[SOLVED] Help with undervolting Rx570

Robbom

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Recently attempted to undervolt an rx570 in a system as its temperatures were a little on the high side. Started by lowering the state 7 core voltage by around 30mV each time and then ran heaven benchmark to see the results with adrenaline metrics overlay running to show statistics. The confusing thing was at as low as 1075mV (Default is 1150) I was still getting higher wattage used by the GPU (around 115 W as opposed to around 100-105 at default, power limit set the same for both). While the default kept the core clock constant the undervolt actually caused it to throttle down slightly, before heat even became an issue. Am I just missunderstanding this process? Advice would be really appreciated, cheers
 
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As an FYI, here's some points along the curve that I've generally found stable for most cards.

1000MHz = 890mV
1100MHz = 910mV
1200MHz = 940mV (this 940mV is typically an inflection point on the curve, it gets steeper above this value. Notice that values below this are ~25mV/100MHz and values above are 100mV/100MHz)
1300MHz = 1030mV
1400MHz = 1150mV

If the stock frequency was 1244MHz, it would seem to me that auto voltage would probably feed around 1075mV (even though it may have been higher when you unlocked it in the WattMan window). In that case, the GPU may have been getting ~1075mV on Auto voltage anyway. Did you see 1150mV in GPUz for a significant period of time (or was it just a brief spike)?

My personal MSI Gaming X RX480 8GB supplies ~1075-1125mV @ 1305MHz when left on Auto voltage.
 
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Sounds like you're lowering the voltage, but leaving the GPU on the default frequency/voltage curve, so if it wants 1150mV for 1300MHz, and 1075mV for 1200MHz, it's just setting the frequency to whatever voltage that corresponds to on the default chart. This is easy to override. Not sure why wattage is going up though...

What software are you using? WattMan or Afterburner?

What software are you using to monitor the metrics on the GPU (actual voltage, temps, wattage, etc)

Here's an undervolting guide I put together for WattMan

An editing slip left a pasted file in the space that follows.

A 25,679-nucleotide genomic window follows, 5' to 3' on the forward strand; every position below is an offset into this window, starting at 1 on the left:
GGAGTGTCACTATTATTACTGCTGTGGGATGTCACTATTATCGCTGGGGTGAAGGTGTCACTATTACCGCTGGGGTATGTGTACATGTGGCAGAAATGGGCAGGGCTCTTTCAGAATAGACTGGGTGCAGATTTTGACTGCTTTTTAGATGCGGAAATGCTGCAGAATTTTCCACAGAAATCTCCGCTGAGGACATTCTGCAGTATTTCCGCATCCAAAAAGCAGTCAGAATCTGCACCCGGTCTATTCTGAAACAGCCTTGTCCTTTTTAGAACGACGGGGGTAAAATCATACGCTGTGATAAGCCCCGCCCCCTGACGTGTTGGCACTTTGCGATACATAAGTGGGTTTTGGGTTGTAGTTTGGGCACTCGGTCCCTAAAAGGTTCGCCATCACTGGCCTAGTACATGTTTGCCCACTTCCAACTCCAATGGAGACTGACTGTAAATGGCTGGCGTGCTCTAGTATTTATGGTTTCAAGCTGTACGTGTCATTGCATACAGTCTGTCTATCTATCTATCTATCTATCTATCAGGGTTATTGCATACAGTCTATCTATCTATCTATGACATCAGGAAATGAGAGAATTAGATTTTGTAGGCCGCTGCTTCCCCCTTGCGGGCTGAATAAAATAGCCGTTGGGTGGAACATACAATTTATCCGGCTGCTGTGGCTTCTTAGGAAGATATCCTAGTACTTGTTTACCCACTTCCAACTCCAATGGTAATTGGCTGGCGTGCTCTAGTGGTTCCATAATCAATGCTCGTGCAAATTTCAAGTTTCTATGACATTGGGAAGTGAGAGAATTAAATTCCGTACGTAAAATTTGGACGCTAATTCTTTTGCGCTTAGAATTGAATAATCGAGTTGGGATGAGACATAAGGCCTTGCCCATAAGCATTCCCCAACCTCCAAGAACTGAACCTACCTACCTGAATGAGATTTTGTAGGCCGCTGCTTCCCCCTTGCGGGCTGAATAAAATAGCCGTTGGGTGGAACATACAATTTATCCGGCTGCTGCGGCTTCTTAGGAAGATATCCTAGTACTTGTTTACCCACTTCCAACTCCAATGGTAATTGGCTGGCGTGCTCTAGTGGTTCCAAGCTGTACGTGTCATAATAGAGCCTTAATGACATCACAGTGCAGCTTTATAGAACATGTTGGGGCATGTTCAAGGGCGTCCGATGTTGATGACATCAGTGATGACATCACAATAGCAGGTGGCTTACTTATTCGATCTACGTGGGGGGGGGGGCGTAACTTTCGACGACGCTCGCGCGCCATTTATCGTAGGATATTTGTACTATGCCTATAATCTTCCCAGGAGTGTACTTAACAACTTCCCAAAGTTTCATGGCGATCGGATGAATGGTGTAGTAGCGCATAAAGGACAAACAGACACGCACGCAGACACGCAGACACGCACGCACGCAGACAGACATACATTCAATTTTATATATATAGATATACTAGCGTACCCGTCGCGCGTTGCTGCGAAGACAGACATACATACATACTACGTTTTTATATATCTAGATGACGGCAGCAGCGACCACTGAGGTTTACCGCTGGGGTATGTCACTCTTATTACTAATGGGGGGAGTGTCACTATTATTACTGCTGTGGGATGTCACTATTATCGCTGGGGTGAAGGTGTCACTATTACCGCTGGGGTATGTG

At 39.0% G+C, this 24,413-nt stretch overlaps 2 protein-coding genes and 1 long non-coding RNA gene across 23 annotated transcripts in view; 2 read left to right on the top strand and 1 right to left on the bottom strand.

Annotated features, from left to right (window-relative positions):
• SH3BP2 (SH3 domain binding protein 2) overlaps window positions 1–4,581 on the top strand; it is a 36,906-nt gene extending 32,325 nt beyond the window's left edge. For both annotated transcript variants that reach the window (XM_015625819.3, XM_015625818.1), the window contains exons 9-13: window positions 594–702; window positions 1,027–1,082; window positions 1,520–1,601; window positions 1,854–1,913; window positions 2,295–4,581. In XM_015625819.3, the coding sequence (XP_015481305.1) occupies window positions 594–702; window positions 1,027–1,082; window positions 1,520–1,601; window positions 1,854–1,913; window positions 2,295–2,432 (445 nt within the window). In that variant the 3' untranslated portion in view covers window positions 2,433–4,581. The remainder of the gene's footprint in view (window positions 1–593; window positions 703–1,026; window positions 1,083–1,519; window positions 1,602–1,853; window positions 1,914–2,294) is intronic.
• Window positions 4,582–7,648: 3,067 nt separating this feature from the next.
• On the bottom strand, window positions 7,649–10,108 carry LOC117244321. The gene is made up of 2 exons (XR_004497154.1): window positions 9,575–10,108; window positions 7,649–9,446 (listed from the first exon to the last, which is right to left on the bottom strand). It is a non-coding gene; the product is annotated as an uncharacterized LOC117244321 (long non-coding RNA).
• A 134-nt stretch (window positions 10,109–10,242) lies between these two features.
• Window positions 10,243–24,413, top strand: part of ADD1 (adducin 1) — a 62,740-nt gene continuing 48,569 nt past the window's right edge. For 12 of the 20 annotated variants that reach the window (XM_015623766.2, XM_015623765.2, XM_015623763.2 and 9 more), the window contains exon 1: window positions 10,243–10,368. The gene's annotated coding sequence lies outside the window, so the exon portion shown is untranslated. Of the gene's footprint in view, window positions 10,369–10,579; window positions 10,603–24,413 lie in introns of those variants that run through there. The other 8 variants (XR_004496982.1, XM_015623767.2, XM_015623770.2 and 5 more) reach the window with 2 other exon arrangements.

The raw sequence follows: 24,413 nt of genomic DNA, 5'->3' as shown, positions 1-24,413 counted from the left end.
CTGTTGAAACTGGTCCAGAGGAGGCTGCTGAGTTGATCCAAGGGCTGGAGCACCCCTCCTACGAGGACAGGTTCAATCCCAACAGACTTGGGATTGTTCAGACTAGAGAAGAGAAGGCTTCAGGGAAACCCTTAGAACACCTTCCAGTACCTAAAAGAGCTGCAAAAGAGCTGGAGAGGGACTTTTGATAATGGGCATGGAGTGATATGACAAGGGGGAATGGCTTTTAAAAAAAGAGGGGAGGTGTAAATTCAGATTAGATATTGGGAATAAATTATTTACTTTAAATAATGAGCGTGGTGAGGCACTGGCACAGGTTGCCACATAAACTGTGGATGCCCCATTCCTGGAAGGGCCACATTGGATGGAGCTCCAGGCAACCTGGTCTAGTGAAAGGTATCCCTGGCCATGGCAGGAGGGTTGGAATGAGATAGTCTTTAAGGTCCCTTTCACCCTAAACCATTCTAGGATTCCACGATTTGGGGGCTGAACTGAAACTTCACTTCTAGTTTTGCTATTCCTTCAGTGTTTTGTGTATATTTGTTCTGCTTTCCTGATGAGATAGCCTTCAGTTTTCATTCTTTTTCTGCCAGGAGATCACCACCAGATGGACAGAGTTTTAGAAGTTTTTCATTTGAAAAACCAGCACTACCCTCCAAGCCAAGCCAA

Robbom

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Thanks for the reply, I am using Radeon adrenaline 2020 that comes with the drivers for both monitoring and changing settings I assume that is the newer equivalent of wattman? Would it be better to use something like hwmonitor for monitoring?
I'll be honest im a bit confused by your response, I was under the impression that state 7 was the level at which the card would run under max load and therefore by begining with lowering voltages there I would be able to test their stability before moving to lower states or am I missunderstanding how this works? And yes my main confusion is to be honest why wattage is increased, surely it should be using less power.

Sounds like you're lowering the voltage, but leaving the GPU on the default frequency/voltage curve, so if it wants 1150mV for 1300MHz, and 1075mV for 1200MHz, it's just setting the frequency to whatever voltage that corresponds to on the default chart. This is easy to override. Not sure why wattage is going up though...

What software are you using? WattMan or Afterburner?

What software are you using to monitor the metrics on the GPU (actual voltage, temps, wattage, etc)

Here's an undervolting guide I put together for WattMan
 
Yes, Adrenalin 2020 is the overall name of the AMD driver software. WattMan is a utility included in that software.

I just use GPUz. It's easy. WattMan has a graph of all the pertinent info also, I just like the way it's presented on GPUz better.

Have you read through the guide I linked?

Are you set on % or Dynamic Frequency?

Did you make sure that none of the other lower states' voltages were exceeding the voltage you set for State 7? What is the VRAM voltage set at?
 

Robbom

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Ah my mistake, and yes I have just briefly read it through. It looks like I have skipped the memory voltage aspect of the undervolt. Could this be acting as a lower limit for my GPU core voltage as you discuss in the guide? This still doesn't explain the higher wattage though

Yes, Adrenalin 2020 is the overall name of the AMD driver software. WattMan is a utility included in that software.

I just use GPUz. It's easy.

Have you read through the guide I linked.
 

Robbom

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Just ran a test with all states lower than 1075 and I'm having similar results, core clock jumps around in th low 1200s utilisation also goes from 90-100. 112w power usage. Like I say stock is about 105w. Vram voltage is stock at 900mV. Not sure what you mean by % or dynamic frequency, I am adjusting individual states voltages and frequencies on the graph. The only voltage number I can see on GPUz is vddc which was going from 1.03 to 1.05 throughout